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The Liang dynasty (502-557) is one of the most brilliant and creative periods in Chinese history and one of the most underestimated and misunderstood. Under the Liang, literary activities, such as writing, editing, anthologizing, and cataloguing, were pursued on an unprecedented scale, yet the works of this era are often dismissed as "decadent" and no more than a shallow prelude to the glories of the Tang.
This book is devoted to contextualizing the literary culture of this era--not only the literary works themselves but also the physical process of literary production such as the copying and transmitting of texts; activities such as book collecting, anthologizing, cataloguing, and various forms of literary scholarship; and the intricate interaction of religion, particularly Buddhism, and literature. Its aim is to explore the impact of social and political structure on the literary world.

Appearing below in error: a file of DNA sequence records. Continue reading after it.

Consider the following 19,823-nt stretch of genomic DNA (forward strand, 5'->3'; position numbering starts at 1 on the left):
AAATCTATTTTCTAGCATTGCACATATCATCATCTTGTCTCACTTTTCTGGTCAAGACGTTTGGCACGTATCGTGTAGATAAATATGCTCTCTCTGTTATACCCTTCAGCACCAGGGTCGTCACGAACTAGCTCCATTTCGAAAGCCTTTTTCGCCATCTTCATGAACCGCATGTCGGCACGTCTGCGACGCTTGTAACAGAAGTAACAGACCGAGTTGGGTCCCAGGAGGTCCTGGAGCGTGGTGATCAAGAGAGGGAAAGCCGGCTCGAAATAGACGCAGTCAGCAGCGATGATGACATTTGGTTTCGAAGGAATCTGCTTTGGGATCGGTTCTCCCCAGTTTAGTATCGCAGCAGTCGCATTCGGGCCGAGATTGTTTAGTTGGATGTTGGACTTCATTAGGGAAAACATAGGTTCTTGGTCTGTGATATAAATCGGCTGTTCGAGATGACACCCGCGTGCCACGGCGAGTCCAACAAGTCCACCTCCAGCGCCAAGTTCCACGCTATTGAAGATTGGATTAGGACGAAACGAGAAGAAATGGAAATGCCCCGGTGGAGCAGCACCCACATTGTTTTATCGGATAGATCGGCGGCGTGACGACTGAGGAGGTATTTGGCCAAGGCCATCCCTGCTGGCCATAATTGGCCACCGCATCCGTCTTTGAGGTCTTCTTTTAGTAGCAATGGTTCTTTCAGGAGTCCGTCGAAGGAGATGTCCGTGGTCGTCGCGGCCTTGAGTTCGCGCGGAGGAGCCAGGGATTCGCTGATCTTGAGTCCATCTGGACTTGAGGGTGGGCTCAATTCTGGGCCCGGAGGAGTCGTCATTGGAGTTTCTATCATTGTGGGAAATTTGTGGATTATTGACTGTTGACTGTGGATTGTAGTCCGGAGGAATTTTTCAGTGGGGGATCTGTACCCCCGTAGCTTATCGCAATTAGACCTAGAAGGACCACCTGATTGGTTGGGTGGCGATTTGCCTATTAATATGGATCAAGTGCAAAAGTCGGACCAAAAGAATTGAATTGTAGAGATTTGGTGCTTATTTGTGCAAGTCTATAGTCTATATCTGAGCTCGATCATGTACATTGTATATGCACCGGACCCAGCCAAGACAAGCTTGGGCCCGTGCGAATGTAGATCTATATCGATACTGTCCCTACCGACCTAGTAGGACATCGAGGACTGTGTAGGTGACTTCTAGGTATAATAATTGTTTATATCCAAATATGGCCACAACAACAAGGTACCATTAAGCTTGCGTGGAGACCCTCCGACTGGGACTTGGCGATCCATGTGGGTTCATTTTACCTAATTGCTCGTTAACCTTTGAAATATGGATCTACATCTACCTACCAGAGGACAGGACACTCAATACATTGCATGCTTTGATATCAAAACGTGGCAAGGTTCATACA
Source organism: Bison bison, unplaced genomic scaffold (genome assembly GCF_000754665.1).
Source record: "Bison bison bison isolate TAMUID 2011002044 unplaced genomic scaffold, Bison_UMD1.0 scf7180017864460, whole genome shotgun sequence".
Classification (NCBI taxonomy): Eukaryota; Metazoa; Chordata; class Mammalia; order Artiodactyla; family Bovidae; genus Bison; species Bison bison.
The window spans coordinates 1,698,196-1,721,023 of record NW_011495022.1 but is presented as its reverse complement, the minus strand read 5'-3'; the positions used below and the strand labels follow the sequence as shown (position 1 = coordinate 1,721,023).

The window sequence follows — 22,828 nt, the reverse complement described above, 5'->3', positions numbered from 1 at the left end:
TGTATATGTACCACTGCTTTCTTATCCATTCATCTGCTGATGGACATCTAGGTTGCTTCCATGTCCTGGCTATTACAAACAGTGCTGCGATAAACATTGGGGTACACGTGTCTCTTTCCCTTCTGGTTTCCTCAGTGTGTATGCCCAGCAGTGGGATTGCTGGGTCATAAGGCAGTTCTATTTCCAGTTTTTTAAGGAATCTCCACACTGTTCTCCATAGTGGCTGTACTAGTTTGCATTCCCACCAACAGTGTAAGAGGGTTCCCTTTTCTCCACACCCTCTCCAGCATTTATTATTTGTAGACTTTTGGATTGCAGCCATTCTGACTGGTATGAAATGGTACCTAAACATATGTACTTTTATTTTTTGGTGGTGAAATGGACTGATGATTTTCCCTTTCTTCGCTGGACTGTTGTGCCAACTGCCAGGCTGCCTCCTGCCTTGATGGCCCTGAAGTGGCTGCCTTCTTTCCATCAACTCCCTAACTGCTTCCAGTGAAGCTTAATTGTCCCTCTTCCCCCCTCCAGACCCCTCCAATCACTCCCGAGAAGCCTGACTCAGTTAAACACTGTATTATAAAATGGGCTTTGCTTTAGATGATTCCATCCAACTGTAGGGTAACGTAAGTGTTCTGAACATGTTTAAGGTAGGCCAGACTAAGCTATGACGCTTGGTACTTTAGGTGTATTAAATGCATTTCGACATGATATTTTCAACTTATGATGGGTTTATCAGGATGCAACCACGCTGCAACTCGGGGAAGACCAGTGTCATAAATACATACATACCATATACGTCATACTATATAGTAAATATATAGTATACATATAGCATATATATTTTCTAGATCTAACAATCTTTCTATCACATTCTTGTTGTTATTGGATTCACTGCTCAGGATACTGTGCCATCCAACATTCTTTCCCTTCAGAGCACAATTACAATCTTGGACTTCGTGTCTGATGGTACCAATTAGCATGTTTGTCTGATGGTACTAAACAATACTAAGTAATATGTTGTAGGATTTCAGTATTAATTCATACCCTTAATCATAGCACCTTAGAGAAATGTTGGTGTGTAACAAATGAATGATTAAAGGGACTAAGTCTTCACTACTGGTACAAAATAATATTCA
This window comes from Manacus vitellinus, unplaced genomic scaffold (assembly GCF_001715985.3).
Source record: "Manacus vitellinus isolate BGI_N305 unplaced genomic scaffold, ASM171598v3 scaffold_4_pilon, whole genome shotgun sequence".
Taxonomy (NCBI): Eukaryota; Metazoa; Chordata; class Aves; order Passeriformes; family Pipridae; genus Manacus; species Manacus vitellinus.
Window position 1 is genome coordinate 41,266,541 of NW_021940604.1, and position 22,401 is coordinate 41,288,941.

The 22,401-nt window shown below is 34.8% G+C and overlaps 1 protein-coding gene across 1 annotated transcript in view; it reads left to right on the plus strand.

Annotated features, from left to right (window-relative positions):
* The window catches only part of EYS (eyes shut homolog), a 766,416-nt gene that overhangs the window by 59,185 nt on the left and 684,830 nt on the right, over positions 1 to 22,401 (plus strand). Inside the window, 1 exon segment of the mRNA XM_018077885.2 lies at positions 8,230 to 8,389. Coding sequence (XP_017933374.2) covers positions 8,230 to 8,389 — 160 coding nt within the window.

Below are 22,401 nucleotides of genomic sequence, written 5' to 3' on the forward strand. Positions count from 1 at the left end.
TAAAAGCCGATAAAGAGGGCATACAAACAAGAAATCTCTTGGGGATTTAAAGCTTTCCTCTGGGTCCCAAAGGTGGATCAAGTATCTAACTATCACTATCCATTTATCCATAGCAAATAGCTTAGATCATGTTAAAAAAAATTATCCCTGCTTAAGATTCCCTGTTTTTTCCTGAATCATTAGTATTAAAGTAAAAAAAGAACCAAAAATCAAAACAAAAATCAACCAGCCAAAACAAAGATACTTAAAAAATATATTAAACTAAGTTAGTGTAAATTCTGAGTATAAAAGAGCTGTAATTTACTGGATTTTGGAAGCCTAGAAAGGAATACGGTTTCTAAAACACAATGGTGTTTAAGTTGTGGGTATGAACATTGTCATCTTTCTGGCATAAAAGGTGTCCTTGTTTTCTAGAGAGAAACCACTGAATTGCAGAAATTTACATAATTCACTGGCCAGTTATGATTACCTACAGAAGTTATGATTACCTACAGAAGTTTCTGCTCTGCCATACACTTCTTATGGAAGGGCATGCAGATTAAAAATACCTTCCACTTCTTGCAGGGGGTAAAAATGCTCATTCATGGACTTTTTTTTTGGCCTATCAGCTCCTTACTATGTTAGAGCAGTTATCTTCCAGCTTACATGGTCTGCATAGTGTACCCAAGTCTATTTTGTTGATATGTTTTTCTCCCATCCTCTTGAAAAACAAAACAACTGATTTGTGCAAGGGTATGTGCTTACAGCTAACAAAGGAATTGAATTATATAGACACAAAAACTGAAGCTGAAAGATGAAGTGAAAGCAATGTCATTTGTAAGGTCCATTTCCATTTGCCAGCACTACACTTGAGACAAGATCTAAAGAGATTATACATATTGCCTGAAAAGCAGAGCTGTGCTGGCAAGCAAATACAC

Xiaofei Tian is Professor of Chinese Literature, Harvard University.
The Liang is usually remembered (if for anything) for court, or palace ("gongti"), poetry, which scholars have traditionally looked down on as lascivious and decadent...Tian offers a fascinating, refreshing reading of many heretofore undervalued poems.--C. D. Smith"Choice" (05/01/2008)